Culturally the rebels of the 1960s won. In the media, in the art establishment, in the academy, the ideas of this decade, although they mutated and morphed into their seeming opposites (like Post-modernism), have dominated the last 40 years; so that even a High Tory like J.C.D. Clark is affected by “the linguistic turn” that made culture not economics the centre of intellectual interest. Indeed, Clark is a fascinating example of how ideas mutate - a left-wing ideological belief that the culture is a constructed fiction, based on economic exploitation, becomes a revisionist account that shows how these materialist ideas are theologically created; thus Clark’s analysis, to give just one example, of how Radicalism and Socialism emerged out of dissenting religious sects (in The Shadowed Present).
Compare this highly critical account of Post-modernism with the more sympathetic Quentin Skinner. Although politically far apart - Clark attacks the left bias of Post-modernism, which, he believes, creates a wrong vision of England’s past - they operate in the same intellectual territory. This similarity confirming Skinner's view of the hegemonic status of cultural critique.
41. But how much did the tv set have to do with this…its endless variety; its mixing of numerous layers of often incongruous experience; its in your face violence? Reality hadn’t suddenly exploded into fragments. No. Not all. It was only a representation by the popular culture, which was beginning to take over and dominate its high-brow sister.
For the slow decline of highbrowism in the general culture see Stefan Collini’s discussion of the BBC Third Programme (in Absent Minds). He is also shows how the popular media turned serious academics into clowns and performing seals.
First with radio, and then with television, it was popular media that increasingly determined the values of the culture, which then began to reflect the attitudes and opinions of its mass audience. Little wonder that the intellectuals should feel that the world was losing meaning. It wasn’t, of course; it was only that their influence within the general culture was declining. Today that influence is almost extinct.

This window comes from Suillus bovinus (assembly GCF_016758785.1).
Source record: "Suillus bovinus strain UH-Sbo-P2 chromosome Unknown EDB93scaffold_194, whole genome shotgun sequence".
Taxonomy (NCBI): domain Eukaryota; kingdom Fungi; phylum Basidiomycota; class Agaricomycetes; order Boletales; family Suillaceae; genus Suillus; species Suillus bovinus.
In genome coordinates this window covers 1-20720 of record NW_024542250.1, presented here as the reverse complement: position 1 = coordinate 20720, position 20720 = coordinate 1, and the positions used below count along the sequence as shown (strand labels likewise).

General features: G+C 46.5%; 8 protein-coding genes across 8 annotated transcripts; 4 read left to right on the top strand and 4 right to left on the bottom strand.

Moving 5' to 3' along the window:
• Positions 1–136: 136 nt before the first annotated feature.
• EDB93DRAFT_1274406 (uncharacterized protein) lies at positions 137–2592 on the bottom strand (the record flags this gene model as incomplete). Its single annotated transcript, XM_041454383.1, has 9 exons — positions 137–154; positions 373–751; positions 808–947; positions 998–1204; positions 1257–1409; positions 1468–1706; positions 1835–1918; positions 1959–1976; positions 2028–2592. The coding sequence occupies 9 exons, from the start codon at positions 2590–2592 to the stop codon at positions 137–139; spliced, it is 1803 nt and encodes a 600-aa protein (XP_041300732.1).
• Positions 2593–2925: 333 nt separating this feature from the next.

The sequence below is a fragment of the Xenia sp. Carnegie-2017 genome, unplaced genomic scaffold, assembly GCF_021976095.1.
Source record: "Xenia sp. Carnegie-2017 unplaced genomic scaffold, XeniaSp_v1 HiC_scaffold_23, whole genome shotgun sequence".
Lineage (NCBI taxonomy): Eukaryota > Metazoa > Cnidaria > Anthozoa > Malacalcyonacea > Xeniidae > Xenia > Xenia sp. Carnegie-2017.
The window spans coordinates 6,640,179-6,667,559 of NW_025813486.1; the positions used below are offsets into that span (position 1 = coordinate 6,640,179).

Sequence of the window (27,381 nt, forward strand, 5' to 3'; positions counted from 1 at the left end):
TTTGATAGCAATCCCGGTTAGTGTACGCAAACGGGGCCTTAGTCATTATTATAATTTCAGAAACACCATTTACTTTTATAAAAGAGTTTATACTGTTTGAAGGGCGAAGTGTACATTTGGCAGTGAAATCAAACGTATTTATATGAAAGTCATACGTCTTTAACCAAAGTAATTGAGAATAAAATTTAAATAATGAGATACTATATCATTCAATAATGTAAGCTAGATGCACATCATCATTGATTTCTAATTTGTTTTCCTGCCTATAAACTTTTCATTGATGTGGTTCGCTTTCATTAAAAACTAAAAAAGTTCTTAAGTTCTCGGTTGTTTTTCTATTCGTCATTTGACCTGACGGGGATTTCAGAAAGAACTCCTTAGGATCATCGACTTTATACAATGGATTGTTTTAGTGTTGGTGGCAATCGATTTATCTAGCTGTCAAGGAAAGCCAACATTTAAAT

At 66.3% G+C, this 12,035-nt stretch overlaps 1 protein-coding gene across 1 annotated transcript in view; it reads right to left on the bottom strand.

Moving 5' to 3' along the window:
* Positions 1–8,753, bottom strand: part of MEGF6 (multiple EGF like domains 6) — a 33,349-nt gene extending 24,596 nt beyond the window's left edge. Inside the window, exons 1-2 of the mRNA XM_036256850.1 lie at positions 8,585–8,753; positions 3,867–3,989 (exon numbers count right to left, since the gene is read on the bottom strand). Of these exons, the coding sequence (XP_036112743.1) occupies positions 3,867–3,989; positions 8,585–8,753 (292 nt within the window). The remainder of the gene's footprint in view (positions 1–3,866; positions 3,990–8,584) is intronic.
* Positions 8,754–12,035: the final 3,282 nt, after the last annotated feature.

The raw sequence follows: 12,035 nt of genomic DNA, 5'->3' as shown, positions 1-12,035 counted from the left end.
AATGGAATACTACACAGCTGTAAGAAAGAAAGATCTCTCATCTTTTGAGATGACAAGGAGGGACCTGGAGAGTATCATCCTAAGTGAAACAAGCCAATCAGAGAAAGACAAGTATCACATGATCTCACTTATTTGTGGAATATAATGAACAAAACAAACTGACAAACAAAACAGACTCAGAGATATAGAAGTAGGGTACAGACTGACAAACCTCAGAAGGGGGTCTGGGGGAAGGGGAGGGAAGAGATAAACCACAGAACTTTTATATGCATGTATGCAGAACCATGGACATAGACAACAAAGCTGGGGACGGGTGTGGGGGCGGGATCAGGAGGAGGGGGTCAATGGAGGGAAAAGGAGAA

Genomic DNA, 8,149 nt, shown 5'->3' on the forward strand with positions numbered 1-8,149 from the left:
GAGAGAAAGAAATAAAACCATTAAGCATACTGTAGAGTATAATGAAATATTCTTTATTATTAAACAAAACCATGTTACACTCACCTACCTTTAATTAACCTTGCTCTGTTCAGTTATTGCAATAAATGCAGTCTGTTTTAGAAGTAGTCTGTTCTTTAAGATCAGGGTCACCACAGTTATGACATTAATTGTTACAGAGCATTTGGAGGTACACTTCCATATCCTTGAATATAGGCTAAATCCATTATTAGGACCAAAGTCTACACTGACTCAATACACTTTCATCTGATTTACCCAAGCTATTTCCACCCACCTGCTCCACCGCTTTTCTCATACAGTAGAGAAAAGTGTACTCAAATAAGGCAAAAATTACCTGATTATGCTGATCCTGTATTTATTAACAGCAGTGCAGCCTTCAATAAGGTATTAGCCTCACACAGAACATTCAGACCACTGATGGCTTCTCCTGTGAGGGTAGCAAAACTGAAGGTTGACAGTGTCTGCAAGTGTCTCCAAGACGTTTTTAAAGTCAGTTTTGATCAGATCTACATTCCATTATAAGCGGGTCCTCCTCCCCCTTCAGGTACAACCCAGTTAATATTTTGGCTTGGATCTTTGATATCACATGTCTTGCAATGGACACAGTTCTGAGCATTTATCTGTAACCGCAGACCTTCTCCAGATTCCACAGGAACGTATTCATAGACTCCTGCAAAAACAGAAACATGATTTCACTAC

Before the arrival of radio and tv high-brows could insulate themselves to a relatively easy degree from The Common Man; thus protecting their souls from the meaning-light mentality of Ordinary Folk. They could thus enjoy all the privileges of a Brahmin caste. Already by 1920s, however, this existence was under attack; thus Virginia Woolf’s pained reaction to the “broad-brow” satire of J.B. Priestly in the popular press (Stefan Collini; see also R.G. Collingwood’s attack on the newspapers in his Autobiography). Today, it is almost impossible for a cultivated person to resist the intrusion of a mass culture into their life and thoughts.
42. It is useful to remember that Pierre Boulez once wanted to get rid of opera houses. See also Andrew Hussey’s The Game of War; The Life and Death of Guy Debord, particularly its coverage of 1968.
43. This seems the meaning of Fluxus; an elite art group whose ideas where later taken up by middle class students in the 1960s. As Robert Irwin notes: nearly all the important ideas of the 1960s were secondhand; the originals belonging to the bohemian world of the 1950s, which itself was influenced by a different mental universe - of the collapse of Western civilisation during the 1930s and 40s. Confirmation of Irwin’s view can be found in Hussey’s biography of Guy Debord. For a shrewd comment on the temporal insularity of the idea of cultural fragmentation see Edmund Wilson’s A Dissenting Opinion on Kafka (in Classics and Commercials).
And here’s an interview with Sergey Kuryokhin during the disintegration of another society - Russia in the 1980s…
For me there is a definite contradiction between art and creative work. Creativity is a spirit, a liberation from the burden of matter, and when the spirit leaves, what is left is a dead work of art, a museum exhibit, and object of worship. That’s why I think that the real essence of art is to be found outside art, but is contained in the creative process.
44. Nicely caught in Radhika Desai’s Intellectuals and Socialism; “Social Democrats” and the Labour Party.